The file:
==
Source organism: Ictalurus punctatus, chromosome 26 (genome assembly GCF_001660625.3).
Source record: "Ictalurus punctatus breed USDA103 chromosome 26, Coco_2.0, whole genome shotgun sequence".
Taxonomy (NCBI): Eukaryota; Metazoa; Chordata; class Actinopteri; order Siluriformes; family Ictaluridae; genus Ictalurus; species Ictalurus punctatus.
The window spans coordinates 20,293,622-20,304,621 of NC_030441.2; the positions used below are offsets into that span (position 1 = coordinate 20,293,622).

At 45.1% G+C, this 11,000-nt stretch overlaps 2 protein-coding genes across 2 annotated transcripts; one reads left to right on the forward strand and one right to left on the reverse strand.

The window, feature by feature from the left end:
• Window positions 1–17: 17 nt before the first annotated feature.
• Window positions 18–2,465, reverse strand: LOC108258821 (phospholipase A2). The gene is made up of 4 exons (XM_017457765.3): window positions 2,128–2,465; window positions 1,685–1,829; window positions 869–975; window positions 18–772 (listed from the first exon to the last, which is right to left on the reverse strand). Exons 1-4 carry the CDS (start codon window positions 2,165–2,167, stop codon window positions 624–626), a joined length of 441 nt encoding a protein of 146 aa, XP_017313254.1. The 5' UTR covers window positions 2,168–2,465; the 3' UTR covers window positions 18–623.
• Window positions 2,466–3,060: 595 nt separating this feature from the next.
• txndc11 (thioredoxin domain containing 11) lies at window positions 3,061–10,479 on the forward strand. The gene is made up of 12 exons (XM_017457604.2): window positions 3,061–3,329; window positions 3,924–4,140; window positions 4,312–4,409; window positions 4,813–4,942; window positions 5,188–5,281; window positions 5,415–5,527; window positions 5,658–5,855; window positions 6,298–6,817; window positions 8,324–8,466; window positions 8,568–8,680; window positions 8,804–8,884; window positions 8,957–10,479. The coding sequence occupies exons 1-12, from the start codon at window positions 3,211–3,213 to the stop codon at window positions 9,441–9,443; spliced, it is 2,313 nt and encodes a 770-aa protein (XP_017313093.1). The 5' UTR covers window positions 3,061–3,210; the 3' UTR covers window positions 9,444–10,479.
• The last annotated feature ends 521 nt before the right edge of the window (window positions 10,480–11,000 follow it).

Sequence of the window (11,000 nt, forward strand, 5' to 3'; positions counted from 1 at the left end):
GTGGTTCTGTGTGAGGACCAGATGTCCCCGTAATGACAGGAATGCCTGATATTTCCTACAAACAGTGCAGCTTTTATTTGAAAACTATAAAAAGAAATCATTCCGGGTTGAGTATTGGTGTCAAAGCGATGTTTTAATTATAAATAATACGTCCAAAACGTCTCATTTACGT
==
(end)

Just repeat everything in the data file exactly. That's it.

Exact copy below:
Source organism: Ictalurus punctatus, chromosome 26 (genome assembly GCF_001660625.3).
Source record: "Ictalurus punctatus breed USDA103 chromosome 26, Coco_2.0, whole genome shotgun sequence".
Taxonomy (NCBI): Eukaryota; Metazoa; Chordata; class Actinopteri; order Siluriformes; family Ictaluridae; genus Ictalurus; species Ictalurus punctatus.
The window spans coordinates 20,293,622-20,304,621 of NC_030441.2; the positions used below are offsets into that span (position 1 = coordinate 20,293,622).

At 45.1% G+C, this 11,000-nt stretch overlaps 2 protein-coding genes across 2 annotated transcripts; one reads left to right on the forward strand and one right to left on the reverse strand.

The window, feature by feature from the left end:
• Window positions 1–17: 17 nt before the first annotated feature.
• Window positions 18–2,465, reverse strand: LOC108258821 (phospholipase A2). The gene is made up of 4 exons (XM_017457765.3): window positions 2,128–2,465; window positions 1,685–1,829; window positions 869–975; window positions 18–772 (listed from the first exon to the last, which is right to left on the reverse strand). Exons 1-4 carry the CDS (start codon window positions 2,165–2,167, stop codon window positions 624–626), a joined length of 441 nt encoding a protein of 146 aa, XP_017313254.1. The 5' UTR covers window positions 2,168–2,465; the 3' UTR covers window positions 18–623.
• Window positions 2,466–3,060: 595 nt separating this feature from the next.
• txndc11 (thioredoxin domain containing 11) lies at window positions 3,061–10,479 on the forward strand. The gene is made up of 12 exons (XM_017457604.2): window positions 3,061–3,329; window positions 3,924–4,140; window positions 4,312–4,409; window positions 4,813–4,942; window positions 5,188–5,281; window positions 5,415–5,527; window positions 5,658–5,855; window positions 6,298–6,817; window positions 8,324–8,466; window positions 8,568–8,680; window positions 8,804–8,884; window positions 8,957–10,479. The coding sequence occupies exons 1-12, from the start codon at window positions 3,211–3,213 to the stop codon at window positions 9,441–9,443; spliced, it is 2,313 nt and encodes a 770-aa protein (XP_017313093.1). The 5' UTR covers window positions 3,061–3,210; the 3' UTR covers window positions 9,444–10,479.
• The last annotated feature ends 521 nt before the right edge of the window (window positions 10,480–11,000 follow it).

Sequence of the window (11,000 nt, forward strand, 5' to 3'; positions counted from 1 at the left end):
GTGGTTCTGTGTGAGGACCAGATGTCCCCGTAATGACAGGAATGCCTGATATTTCCTACAAACAGTGCAGCTTTTATTTGAAAACTATAAAAAGAAATCATTCCGGGTTGAGTATTGGTGTCAAAGCGATGTTTTAATTATAAATAATACGTCCAAAACGTCTCATTTACGT